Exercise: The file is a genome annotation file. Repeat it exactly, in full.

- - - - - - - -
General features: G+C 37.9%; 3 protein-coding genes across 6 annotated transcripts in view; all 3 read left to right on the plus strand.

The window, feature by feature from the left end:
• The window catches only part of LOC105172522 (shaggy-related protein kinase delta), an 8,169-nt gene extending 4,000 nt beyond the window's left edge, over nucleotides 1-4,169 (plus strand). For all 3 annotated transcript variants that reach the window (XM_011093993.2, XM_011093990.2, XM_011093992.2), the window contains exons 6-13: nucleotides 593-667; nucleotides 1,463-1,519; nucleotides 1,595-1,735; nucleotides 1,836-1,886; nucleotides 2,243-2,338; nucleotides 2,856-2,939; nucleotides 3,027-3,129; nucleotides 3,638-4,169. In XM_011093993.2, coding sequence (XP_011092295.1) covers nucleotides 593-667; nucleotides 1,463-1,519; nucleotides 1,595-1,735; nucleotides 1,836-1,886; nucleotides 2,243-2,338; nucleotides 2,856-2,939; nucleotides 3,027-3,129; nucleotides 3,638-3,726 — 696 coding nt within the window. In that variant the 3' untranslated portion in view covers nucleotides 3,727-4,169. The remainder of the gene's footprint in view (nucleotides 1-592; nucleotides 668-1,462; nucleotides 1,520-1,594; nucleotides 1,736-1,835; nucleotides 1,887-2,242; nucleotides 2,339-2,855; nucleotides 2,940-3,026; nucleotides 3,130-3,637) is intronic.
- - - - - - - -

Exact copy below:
General features: G+C 37.9%; 3 protein-coding genes across 6 annotated transcripts in view; all 3 read left to right on the plus strand.

The window, feature by feature from the left end:
• The window catches only part of LOC105172522 (shaggy-related protein kinase delta), an 8,169-nt gene extending 4,000 nt beyond the window's left edge, over nucleotides 1-4,169 (plus strand). For all 3 annotated transcript variants that reach the window (XM_011093993.2, XM_011093990.2, XM_011093992.2), the window contains exons 6-13: nucleotides 593-667; nucleotides 1,463-1,519; nucleotides 1,595-1,735; nucleotides 1,836-1,886; nucleotides 2,243-2,338; nucleotides 2,856-2,939; nucleotides 3,027-3,129; nucleotides 3,638-4,169. In XM_011093993.2, coding sequence (XP_011092295.1) covers nucleotides 593-667; nucleotides 1,463-1,519; nucleotides 1,595-1,735; nucleotides 1,836-1,886; nucleotides 2,243-2,338; nucleotides 2,856-2,939; nucleotides 3,027-3,129; nucleotides 3,638-3,726 — 696 coding nt within the window. In that variant the 3' untranslated portion in view covers nucleotides 3,727-4,169. The remainder of the gene's footprint in view (nucleotides 1-592; nucleotides 668-1,462; nucleotides 1,520-1,594; nucleotides 1,736-1,835; nucleotides 1,887-2,242; nucleotides 2,339-2,855; nucleotides 2,940-3,026; nucleotides 3,130-3,637) is intronic.